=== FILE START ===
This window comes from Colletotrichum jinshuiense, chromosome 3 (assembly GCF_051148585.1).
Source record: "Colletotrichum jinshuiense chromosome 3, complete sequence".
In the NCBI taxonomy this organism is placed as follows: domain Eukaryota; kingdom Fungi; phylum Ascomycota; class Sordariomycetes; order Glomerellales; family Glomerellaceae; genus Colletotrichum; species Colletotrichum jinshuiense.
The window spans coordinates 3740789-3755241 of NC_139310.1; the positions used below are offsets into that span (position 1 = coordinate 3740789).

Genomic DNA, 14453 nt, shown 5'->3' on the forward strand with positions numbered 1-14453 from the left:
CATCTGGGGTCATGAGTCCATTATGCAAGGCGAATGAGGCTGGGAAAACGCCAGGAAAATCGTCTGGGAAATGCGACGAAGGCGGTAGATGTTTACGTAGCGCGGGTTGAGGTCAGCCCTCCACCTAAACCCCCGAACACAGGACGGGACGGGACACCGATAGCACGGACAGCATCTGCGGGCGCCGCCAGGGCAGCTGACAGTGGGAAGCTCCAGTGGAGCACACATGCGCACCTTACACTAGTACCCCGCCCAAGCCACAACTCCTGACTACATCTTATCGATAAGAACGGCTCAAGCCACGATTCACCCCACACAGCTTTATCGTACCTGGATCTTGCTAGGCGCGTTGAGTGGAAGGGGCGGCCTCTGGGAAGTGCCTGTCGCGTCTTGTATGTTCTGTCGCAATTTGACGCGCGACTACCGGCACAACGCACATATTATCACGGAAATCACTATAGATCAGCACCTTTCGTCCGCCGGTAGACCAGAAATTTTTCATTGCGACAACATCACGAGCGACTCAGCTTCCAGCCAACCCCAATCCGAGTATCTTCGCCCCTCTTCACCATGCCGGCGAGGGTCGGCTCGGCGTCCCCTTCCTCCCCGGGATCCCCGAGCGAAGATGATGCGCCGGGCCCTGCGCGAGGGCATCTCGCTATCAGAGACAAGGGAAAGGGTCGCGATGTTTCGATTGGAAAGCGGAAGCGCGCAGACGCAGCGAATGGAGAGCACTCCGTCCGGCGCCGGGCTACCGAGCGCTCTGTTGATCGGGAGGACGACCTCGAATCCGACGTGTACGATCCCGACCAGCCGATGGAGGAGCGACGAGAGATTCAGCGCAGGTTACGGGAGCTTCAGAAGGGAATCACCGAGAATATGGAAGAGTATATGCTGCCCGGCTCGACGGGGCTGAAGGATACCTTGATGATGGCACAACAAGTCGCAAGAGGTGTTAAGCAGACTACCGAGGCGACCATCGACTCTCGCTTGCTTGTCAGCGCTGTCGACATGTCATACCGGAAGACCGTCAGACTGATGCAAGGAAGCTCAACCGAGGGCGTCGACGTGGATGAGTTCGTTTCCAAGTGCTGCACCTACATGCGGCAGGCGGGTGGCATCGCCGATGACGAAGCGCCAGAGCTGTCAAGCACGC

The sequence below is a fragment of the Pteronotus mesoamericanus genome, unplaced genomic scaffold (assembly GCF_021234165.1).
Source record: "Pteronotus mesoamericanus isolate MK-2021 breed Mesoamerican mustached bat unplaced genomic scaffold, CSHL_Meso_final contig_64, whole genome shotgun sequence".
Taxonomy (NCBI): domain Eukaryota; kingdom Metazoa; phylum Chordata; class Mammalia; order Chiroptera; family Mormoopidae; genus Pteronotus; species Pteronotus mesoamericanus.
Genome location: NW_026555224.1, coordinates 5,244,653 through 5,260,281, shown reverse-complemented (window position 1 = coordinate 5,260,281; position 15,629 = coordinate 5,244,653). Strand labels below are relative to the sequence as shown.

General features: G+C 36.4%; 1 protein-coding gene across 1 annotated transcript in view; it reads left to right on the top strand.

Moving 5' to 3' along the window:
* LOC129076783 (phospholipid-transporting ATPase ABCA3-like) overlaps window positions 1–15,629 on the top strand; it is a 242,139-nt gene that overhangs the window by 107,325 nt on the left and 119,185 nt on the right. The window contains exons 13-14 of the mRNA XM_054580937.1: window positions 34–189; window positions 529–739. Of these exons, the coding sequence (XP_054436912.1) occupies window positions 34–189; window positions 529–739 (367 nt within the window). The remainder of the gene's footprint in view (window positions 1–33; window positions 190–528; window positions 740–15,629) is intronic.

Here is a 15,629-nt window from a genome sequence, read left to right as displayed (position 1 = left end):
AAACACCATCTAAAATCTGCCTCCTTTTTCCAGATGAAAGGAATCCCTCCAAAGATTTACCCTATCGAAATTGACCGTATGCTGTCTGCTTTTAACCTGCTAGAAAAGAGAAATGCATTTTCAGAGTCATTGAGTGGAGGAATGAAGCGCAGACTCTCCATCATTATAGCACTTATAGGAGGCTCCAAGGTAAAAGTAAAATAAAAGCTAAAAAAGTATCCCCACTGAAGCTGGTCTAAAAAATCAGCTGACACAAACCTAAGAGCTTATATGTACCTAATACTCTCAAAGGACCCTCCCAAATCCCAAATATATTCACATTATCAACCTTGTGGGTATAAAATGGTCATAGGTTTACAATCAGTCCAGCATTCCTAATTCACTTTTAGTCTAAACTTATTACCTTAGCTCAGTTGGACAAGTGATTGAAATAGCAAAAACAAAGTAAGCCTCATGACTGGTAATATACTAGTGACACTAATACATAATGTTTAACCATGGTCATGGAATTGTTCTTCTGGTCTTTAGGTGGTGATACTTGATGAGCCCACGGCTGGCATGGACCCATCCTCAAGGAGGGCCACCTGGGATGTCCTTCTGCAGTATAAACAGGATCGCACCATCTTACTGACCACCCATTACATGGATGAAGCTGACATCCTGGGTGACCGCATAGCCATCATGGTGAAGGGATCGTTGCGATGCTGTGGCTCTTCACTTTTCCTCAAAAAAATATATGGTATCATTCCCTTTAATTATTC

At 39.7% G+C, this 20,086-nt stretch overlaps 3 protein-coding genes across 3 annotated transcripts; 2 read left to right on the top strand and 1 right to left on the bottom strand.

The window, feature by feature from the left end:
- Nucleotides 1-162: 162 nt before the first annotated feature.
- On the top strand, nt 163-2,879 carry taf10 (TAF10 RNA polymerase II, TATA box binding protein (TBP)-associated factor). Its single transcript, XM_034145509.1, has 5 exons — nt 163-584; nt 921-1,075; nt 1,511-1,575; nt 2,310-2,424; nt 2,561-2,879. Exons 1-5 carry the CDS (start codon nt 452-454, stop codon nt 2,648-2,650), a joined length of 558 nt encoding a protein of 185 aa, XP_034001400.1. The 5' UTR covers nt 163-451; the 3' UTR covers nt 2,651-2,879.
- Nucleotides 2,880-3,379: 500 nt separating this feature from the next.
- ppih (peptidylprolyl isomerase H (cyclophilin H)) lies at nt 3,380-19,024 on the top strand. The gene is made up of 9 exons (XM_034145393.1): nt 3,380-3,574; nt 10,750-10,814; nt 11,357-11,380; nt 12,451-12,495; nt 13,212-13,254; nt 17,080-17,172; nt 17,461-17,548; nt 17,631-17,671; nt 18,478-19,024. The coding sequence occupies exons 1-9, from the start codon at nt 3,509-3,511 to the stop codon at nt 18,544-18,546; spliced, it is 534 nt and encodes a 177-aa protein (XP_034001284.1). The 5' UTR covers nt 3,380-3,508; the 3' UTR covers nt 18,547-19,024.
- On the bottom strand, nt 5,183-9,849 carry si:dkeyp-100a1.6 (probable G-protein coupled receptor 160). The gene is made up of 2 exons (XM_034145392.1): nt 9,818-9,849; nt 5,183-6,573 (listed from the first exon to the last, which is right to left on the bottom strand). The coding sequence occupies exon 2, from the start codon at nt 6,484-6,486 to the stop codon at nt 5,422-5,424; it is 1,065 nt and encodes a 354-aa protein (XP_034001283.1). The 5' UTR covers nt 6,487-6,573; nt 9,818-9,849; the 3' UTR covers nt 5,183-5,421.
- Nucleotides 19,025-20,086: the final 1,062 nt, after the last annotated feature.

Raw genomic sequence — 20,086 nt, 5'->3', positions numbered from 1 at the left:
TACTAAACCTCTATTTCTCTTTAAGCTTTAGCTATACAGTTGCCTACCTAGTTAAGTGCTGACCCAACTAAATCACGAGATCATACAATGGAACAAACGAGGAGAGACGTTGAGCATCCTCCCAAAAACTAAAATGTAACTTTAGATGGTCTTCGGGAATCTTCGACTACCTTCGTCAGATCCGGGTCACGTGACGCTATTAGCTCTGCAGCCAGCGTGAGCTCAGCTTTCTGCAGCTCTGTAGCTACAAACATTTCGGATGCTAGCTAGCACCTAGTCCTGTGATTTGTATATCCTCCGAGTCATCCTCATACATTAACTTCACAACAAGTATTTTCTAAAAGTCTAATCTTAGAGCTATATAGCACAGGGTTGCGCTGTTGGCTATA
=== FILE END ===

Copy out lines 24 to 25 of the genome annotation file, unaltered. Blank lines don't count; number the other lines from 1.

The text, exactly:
Raw genomic sequence — 20,086 nt, 5'->3', positions numbered from 1 at the left:
TACTAAACCTCTATTTCTCTTTAAGCTTTAGCTATACAGTTGCCTACCTAGTTAAGTGCTGACCCAACTAAATCACGAGATCATACAATGGAACAAACGAGGAGAGACGTTGAGCATCCTCCCAAAAACTAAAATGTAACTTTAGATGGTCTTCGGGAATCTTCGACTACCTTCGTCAGATCCGGGTCACGTGACGCTATTAGCTCTGCAGCCAGCGTGAGCTCAGCTTTCTGCAGCTCTGTAGCTACAAACATTTCGGATGCTAGCTAGCACCTAGTCCTGTGATTTGTATATCCTCCGAGTCATCCTCATACATTAACTTCACAACAAGTATTTTCTAAAAGTCTAATCTTAGAGCTATATAGCACAGGGTTGCGCTGTTGGCTATA